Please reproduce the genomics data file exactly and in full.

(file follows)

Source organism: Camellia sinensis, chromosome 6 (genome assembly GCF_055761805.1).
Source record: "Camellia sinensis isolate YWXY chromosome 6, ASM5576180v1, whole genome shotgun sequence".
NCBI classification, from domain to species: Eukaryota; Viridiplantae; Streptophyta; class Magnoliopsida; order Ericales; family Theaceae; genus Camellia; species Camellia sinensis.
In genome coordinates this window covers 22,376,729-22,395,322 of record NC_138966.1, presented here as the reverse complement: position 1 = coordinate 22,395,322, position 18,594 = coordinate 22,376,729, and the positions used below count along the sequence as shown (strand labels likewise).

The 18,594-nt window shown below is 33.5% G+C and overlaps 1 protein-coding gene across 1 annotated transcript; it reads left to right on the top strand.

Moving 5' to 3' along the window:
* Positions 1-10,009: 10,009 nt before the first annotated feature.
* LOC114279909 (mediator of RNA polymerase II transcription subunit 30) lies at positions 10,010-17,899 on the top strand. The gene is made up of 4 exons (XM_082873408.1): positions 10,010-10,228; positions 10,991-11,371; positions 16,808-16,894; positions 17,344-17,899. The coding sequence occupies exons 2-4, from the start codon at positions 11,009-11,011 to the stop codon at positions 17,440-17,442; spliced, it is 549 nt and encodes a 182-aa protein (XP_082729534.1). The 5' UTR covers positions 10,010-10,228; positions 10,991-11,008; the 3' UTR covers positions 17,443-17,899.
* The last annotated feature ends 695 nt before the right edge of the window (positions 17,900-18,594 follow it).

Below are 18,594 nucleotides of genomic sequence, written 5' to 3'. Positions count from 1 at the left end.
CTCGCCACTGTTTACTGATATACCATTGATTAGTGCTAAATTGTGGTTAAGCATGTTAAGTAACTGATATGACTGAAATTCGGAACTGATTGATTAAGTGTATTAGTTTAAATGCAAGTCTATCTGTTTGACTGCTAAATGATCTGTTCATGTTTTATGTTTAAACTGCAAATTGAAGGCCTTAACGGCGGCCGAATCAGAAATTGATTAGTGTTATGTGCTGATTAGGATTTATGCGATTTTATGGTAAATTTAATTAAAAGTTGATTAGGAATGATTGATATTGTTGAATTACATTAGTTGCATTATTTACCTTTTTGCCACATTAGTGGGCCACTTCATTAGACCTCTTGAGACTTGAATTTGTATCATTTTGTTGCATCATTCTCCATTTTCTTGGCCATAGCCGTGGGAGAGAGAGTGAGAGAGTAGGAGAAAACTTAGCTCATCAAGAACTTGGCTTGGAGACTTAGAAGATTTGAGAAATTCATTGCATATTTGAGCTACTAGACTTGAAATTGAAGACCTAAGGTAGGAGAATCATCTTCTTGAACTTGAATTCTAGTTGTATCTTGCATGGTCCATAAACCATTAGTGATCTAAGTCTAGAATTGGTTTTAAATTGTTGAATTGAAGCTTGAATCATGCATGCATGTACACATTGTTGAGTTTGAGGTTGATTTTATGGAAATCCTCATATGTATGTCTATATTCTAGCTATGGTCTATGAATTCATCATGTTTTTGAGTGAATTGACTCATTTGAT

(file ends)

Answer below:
Source organism: Camellia sinensis, chromosome 6 (genome assembly GCF_055761805.1).
Source record: "Camellia sinensis isolate YWXY chromosome 6, ASM5576180v1, whole genome shotgun sequence".
NCBI classification, from domain to species: Eukaryota; Viridiplantae; Streptophyta; class Magnoliopsida; order Ericales; family Theaceae; genus Camellia; species Camellia sinensis.
In genome coordinates this window covers 22,376,729-22,395,322 of record NC_138966.1, presented here as the reverse complement: position 1 = coordinate 22,395,322, position 18,594 = coordinate 22,376,729, and the positions used below count along the sequence as shown (strand labels likewise).

The 18,594-nt window shown below is 33.5% G+C and overlaps 1 protein-coding gene across 1 annotated transcript; it reads left to right on the top strand.

Moving 5' to 3' along the window:
* Positions 1-10,009: 10,009 nt before the first annotated feature.
* LOC114279909 (mediator of RNA polymerase II transcription subunit 30) lies at positions 10,010-17,899 on the top strand. The gene is made up of 4 exons (XM_082873408.1): positions 10,010-10,228; positions 10,991-11,371; positions 16,808-16,894; positions 17,344-17,899. The coding sequence occupies exons 2-4, from the start codon at positions 11,009-11,011 to the stop codon at positions 17,440-17,442; spliced, it is 549 nt and encodes a 182-aa protein (XP_082729534.1). The 5' UTR covers positions 10,010-10,228; positions 10,991-11,008; the 3' UTR covers positions 17,443-17,899.
* The last annotated feature ends 695 nt before the right edge of the window (positions 17,900-18,594 follow it).

Below are 18,594 nucleotides of genomic sequence, written 5' to 3'. Positions count from 1 at the left end.
CTCGCCACTGTTTACTGATATACCATTGATTAGTGCTAAATTGTGGTTAAGCATGTTAAGTAACTGATATGACTGAAATTCGGAACTGATTGATTAAGTGTATTAGTTTAAATGCAAGTCTATCTGTTTGACTGCTAAATGATCTGTTCATGTTTTATGTTTAAACTGCAAATTGAAGGCCTTAACGGCGGCCGAATCAGAAATTGATTAGTGTTATGTGCTGATTAGGATTTATGCGATTTTATGGTAAATTTAATTAAAAGTTGATTAGGAATGATTGATATTGTTGAATTACATTAGTTGCATTATTTACCTTTTTGCCACATTAGTGGGCCACTTCATTAGACCTCTTGAGACTTGAATTTGTATCATTTTGTTGCATCATTCTCCATTTTCTTGGCCATAGCCGTGGGAGAGAGAGTGAGAGAGTAGGAGAAAACTTAGCTCATCAAGAACTTGGCTTGGAGACTTAGAAGATTTGAGAAATTCATTGCATATTTGAGCTACTAGACTTGAAATTGAAGACCTAAGGTAGGAGAATCATCTTCTTGAACTTGAATTCTAGTTGTATCTTGCATGGTCCATAAACCATTAGTGATCTAAGTCTAGAATTGGTTTTAAATTGTTGAATTGAAGCTTGAATCATGCATGCATGTACACATTGTTGAGTTTGAGGTTGATTTTATGGAAATCCTCATATGTATGTCTATATTCTAGCTATGGTCTATGAATTCATCATGTTTTTGAGTGAATTGACTCATTTGAT